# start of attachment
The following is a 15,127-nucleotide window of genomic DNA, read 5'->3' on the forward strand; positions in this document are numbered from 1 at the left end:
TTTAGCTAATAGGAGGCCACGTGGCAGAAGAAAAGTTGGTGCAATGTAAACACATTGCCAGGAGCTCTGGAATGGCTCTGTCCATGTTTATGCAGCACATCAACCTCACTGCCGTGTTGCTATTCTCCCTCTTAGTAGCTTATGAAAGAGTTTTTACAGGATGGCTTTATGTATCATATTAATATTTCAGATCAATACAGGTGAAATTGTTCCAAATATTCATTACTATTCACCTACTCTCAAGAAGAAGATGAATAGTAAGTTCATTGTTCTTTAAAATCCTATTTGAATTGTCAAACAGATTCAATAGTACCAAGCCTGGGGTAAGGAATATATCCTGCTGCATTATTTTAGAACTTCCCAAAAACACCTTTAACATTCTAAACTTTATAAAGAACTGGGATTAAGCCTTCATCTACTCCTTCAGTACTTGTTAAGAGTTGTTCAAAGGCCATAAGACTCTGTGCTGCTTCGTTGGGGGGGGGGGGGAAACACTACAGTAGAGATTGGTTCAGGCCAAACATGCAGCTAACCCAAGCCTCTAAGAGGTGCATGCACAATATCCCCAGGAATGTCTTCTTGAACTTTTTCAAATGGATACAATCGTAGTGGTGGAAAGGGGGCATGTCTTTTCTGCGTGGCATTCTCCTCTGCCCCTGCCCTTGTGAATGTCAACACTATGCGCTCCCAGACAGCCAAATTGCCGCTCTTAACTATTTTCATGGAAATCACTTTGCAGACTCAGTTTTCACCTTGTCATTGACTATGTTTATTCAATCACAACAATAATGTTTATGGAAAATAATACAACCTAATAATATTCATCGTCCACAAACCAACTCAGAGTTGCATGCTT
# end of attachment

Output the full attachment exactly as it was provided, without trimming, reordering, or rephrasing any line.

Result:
The following is a 15,127-nucleotide window of genomic DNA, read 5'->3' on the forward strand; positions in this document are numbered from 1 at the left end:
TTTAGCTAATAGGAGGCCACGTGGCAGAAGAAAAGTTGGTGCAATGTAAACACATTGCCAGGAGCTCTGGAATGGCTCTGTCCATGTTTATGCAGCACATCAACCTCACTGCCGTGTTGCTATTCTCCCTCTTAGTAGCTTATGAAAGAGTTTTTACAGGATGGCTTTATGTATCATATTAATATTTCAGATCAATACAGGTGAAATTGTTCCAAATATTCATTACTATTCACCTACTCTCAAGAAGAAGATGAATAGTAAGTTCATTGTTCTTTAAAATCCTATTTGAATTGTCAAACAGATTCAATAGTACCAAGCCTGGGGTAAGGAATATATCCTGCTGCATTATTTTAGAACTTCCCAAAAACACCTTTAACATTCTAAACTTTATAAAGAACTGGGATTAAGCCTTCATCTACTCCTTCAGTACTTGTTAAGAGTTGTTCAAAGGCCATAAGACTCTGTGCTGCTTCGTTGGGGGGGGGGGGGAAACACTACAGTAGAGATTGGTTCAGGCCAAACATGCAGCTAACCCAAGCCTCTAAGAGGTGCATGCACAATATCCCCAGGAATGTCTTCTTGAACTTTTTCAAATGGATACAATCGTAGTGGTGGAAAGGGGGCATGTCTTTTCTGCGTGGCATTCTCCTCTGCCCCTGCCCTTGTGAATGTCAACACTATGCGCTCCCAGACAGCCAAATTGCCGCTCTTAACTATTTTCATGGAAATCACTTTGCAGACTCAGTTTTCACCTTGTCATTGACTATGTTTATTCAATCACAACAATAATGTTTATGGAAAATAATACAACCTAATAATATTCATCGTCCACAAACCAACTCAGAGTTGCATGCTT